JOSH HILBERMAN: After some modest opening remarks, he became the zany tap wizard he really is.
Dancers do a lot of talking about their work these days. This can be disarming and engaging as a lead-in to a performance, but it seldom gives away any secrets. Josh Hilberman MC’d his own one-man tap show, Heeling Powers: Rhythms of the Left Brain, last Saturday at the Regent Theatre in Arlington. Except for the loud plaid tuxedo jacket, he looked ordinary when he first came out — 40ish, slightly stocky, with a sparse crewcut. He could have been a businessman or a butcher. But after modest opening remarks, he became the zany tap wizard he really is, dancing in half a dozen styles with costumes of ever-escalating weirdness, mostly in dialogue with the redoubtable Paul Arslanian’s jazz piano.
After a low-key opener with the Barhoppers trio (Hilberman, Little Rose Giovanetti, and Dr. Venus the Tap Dancing Neuropathologist) things swung into gear. Hilberman, now in a turquoise dinner jacket with black lapels, strummed a ukulele and got the audience to whistle “Sweet Georgia Brown” to his tapped obbligato.
Hilberman may be a clown, but he’s no hayseed. In a three-part improvisation on Charlie Parker tunes, riffing with Arslanian in bebop, blues, and mambo moods, he got down to business. With the inventive pleasure of all great tappers, he can throw a complex tornado of steps into the ground, but he can also fling a leg out in space to suspend the beat, or skim bodily across distances without suppressing the rhythmic storm that’s going on in his feet.
Reminiscing between numbers about a lifetime of teachers and fellow hoofers, he acknowledged the distinguished Paul Draper, who combined tap with the step vocabulary of ballet, doing a re-creation of Draper’s Tea for Two. After the grounded Charlie Parker numbers, it was amazing to see Hilberman hurling out leaps, cabrioles, pas de bourrée, and pirouettes, within a cascade of intricate rhythms. He didn’t exactly look balletic, but you’d never have expected the lightness.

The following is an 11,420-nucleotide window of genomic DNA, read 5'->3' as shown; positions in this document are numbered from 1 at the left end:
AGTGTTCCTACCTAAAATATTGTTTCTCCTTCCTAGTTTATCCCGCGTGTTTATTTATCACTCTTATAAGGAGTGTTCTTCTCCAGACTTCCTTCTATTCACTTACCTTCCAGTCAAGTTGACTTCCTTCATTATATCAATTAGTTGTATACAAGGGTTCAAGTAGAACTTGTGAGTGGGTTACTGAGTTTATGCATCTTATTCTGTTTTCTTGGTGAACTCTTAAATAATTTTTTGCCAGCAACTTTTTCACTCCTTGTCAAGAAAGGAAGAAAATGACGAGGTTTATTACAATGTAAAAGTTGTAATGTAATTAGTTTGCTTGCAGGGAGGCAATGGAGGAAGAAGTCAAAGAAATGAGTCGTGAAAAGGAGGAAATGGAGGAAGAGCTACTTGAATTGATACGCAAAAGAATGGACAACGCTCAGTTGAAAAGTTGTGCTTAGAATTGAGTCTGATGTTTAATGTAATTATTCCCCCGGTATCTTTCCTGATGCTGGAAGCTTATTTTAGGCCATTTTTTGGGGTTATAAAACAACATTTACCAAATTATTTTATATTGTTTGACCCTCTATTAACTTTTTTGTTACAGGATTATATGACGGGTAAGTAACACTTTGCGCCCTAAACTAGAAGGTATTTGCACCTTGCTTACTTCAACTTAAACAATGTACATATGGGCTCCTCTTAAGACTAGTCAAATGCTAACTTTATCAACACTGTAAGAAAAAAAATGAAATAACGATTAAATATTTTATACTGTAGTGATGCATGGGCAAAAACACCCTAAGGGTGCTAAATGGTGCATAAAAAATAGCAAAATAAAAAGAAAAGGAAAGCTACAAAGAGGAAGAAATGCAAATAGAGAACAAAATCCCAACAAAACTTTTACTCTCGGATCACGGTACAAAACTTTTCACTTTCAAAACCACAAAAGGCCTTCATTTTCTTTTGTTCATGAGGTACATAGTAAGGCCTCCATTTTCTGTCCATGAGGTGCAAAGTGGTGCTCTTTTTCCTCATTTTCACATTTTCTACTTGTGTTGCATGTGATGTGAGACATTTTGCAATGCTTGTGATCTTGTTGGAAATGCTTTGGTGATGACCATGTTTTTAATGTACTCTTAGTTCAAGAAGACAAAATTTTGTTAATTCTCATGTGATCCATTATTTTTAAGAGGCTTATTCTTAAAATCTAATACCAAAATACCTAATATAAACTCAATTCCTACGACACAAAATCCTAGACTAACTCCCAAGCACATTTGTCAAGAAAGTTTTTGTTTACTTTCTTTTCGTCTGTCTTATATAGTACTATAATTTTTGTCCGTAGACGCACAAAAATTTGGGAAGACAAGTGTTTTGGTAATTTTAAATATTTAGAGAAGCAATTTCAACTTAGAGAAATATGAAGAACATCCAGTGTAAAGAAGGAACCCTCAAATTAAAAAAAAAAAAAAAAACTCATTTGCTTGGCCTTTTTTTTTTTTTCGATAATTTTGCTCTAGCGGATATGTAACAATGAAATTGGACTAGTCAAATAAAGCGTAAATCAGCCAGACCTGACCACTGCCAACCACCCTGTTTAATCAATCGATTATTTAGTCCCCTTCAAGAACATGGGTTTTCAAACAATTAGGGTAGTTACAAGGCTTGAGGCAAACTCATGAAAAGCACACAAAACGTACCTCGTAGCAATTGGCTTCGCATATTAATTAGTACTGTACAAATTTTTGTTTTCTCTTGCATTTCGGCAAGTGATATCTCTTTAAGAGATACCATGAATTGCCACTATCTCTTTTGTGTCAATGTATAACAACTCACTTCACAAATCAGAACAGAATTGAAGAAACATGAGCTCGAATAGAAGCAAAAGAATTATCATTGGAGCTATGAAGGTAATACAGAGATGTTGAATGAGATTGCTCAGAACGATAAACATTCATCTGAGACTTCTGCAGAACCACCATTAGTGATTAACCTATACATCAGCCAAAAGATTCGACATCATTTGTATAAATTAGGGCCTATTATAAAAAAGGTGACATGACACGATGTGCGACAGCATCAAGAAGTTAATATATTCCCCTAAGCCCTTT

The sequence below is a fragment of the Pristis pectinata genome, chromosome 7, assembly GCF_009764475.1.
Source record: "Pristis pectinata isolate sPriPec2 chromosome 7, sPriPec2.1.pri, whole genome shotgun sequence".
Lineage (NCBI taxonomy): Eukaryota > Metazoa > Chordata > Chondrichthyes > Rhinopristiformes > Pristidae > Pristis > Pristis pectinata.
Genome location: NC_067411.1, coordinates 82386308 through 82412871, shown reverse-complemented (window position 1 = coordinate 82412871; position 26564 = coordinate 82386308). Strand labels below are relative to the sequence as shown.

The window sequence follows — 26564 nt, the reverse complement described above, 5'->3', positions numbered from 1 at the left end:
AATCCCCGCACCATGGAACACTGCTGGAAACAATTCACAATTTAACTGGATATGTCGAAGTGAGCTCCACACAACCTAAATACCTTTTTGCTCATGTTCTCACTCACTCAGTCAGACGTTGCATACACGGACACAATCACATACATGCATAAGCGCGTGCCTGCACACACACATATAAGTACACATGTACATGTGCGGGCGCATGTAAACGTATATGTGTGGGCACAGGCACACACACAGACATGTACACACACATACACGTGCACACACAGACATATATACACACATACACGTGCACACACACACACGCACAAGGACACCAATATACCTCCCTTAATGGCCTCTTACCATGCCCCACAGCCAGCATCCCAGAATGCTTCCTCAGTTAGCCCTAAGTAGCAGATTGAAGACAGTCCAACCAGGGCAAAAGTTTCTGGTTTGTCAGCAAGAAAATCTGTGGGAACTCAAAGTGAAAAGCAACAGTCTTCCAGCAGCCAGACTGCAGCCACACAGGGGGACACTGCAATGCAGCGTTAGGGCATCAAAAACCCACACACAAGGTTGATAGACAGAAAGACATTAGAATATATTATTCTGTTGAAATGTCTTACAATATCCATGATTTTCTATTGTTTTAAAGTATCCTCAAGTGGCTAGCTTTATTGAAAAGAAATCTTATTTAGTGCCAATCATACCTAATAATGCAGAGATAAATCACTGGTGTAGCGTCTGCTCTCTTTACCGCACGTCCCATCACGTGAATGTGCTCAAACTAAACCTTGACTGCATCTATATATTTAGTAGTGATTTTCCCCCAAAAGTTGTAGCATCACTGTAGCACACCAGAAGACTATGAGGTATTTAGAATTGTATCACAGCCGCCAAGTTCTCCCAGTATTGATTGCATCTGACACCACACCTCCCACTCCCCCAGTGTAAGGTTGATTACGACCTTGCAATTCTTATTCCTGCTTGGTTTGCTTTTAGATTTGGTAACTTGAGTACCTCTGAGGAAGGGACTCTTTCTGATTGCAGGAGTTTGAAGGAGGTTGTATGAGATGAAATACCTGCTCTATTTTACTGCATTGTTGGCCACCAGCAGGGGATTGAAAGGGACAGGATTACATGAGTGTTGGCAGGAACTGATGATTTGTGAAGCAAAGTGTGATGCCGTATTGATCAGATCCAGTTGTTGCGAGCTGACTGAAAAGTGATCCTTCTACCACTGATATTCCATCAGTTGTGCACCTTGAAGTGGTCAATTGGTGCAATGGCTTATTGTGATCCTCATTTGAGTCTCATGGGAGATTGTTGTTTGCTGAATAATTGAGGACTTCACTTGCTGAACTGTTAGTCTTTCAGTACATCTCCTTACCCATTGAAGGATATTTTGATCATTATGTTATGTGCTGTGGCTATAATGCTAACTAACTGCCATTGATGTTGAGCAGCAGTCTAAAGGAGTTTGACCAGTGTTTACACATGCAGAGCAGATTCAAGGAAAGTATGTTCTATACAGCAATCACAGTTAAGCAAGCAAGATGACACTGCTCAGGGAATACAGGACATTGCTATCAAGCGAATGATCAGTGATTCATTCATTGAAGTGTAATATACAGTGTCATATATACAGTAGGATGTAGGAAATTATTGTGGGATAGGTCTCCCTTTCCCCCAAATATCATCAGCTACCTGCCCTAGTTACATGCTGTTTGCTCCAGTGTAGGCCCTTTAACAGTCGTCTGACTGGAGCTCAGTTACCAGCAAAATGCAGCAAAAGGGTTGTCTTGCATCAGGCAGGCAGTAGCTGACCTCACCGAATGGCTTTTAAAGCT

He also paid tribute to one of his early mentors, Brenda Bufalino, who was in the audience. After Hilberman had nagged her for a long time, she finally gave him one of her solo dances, Buff’s Bop (1987). “Jo Sterling told me, ‘You wanna sound like Brenda Bufalino? You have to loosen your taps,’ ” Hilberman said, changing his shoes. Buff’s Bop showed off the charged, exuberant Bufalino style.
Besides all this, the evening recapped some Hilberman favorites. In Three Wing Circus (2003), he danced on three big drumheads, sprinting from one to the other as if they were ice floes. In The Warrior (2002), he pounded out body rhythms on a suit of chain mail and a dance belt made of taps. Once in a while, in a fever of barefoot kinetics, he’d slip into a harem girl’s shimmy, but he quickly reverted to his primitive self. To ragtime, he twinkled his newest work, High Heelberman, in two-inch Mary Janes, the classic shoes for a little girl’s dancing class.
At one point, Hilberman explained that the show hadn’t turned out according to plan, because his life had been interrupted by a disastrous flood in his house. Even that gave him fodder for a dance. Setting up a fixed camera, he filmed himself dancing in empty, wrecked rooms, then edited the footage in a computer. The result, FloodHouseDances, constituted a five-minute triumph over loss.
Jody Weber tried something new for her concerts at the Cambridge Multicultural Arts Center. With the audience at little tables and treated to wine and cheese, Weber came out before each of the five dances to give an informal introduction, explaining a little about how she made the piece. The cabaret format isn’t new — José Mateo has been presenting his ballets that way in Harvard Square’s Sanctuary Theatre for years — but the talk part was a friendly attempt to educate the audience. Weber’s laid-back modern dances didn’t really need a lot of exposition, but what she chose to tell about them seemed either to focus on the obvious or to bring up questions I wouldn’t have thought to ask. The solos were fairly straightforward. For her own 49 Things, she said she’d made seven groups of seven unrelated movements, and as she practiced them, she learned how to connect them. She made Devotion’s Tale for Ann Fonte Abbott’s 50th birthday, a dance of gestures evoking remembered events in Abbott’s life.
Dancers hardly ever tell us the real information about composition. As Margie Pierce and Sarah Style performed Steadfast Season, you could easily see there was a fluctuating relationship between the two of them. But Weber’s remarks about how they were exchanging movement material made me look for this structural element. Exactly what moves were Pierce and Style exchanging, and how did this exchange take place? Did it matter to my enjoyment of the piece?